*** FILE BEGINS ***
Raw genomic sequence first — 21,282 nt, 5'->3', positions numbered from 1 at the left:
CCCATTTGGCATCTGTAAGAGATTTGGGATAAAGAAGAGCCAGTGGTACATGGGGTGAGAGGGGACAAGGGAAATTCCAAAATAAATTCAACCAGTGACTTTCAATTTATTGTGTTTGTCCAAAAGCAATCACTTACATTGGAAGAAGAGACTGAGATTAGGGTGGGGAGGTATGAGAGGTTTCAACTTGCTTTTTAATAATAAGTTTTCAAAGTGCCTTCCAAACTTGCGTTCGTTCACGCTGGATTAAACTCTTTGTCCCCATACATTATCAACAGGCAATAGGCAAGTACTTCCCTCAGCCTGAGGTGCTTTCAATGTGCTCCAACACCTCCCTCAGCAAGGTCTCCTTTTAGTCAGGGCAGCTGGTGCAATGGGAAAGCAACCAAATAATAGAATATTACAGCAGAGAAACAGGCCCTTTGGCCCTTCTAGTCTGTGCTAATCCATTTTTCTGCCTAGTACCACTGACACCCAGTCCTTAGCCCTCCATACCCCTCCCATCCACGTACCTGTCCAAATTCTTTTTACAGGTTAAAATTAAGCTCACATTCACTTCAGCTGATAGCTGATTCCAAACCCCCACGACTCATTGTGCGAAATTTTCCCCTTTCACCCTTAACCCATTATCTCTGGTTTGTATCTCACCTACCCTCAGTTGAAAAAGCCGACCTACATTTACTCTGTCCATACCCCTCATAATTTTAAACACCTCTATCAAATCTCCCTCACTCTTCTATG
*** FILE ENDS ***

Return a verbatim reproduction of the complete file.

Raw genomic sequence first — 21,282 nt, 5'->3', positions numbered from 1 at the left:
CCCATTTGGCATCTGTAAGAGATTTGGGATAAAGAAGAGCCAGTGGTACATGGGGTGAGAGGGGACAAGGGAAATTCCAAAATAAATTCAACCAGTGACTTTCAATTTATTGTGTTTGTCCAAAAGCAATCACTTACATTGGAAGAAGAGACTGAGATTAGGGTGGGGAGGTATGAGAGGTTTCAACTTGCTTTTTAATAATAAGTTTTCAAAGTGCCTTCCAAACTTGCGTTCGTTCACGCTGGATTAAACTCTTTGTCCCCATACATTATCAACAGGCAATAGGCAAGTACTTCCCTCAGCCTGAGGTGCTTTCAATGTGCTCCAACACCTCCCTCAGCAAGGTCTCCTTTTAGTCAGGGCAGCTGGTGCAATGGGAAAGCAACCAAATAATAGAATATTACAGCAGAGAAACAGGCCCTTTGGCCCTTCTAGTCTGTGCTAATCCATTTTTCTGCCTAGTACCACTGACACCCAGTCCTTAGCCCTCCATACCCCTCCCATCCACGTACCTGTCCAAATTCTTTTTACAGGTTAAAATTAAGCTCACATTCACTTCAGCTGATAGCTGATTCCAAACCCCCACGACTCATTGTGCGAAATTTTCCCCTTTCACCCTTAACCCATTATCTCTGGTTTGTATCTCACCTACCCTCAGTTGAAAAAGCCGACCTACATTTACTCTGTCCATACCCCTCATAATTTTAAACACCTCTATCAAATCTCCCTCACTCTTCTATG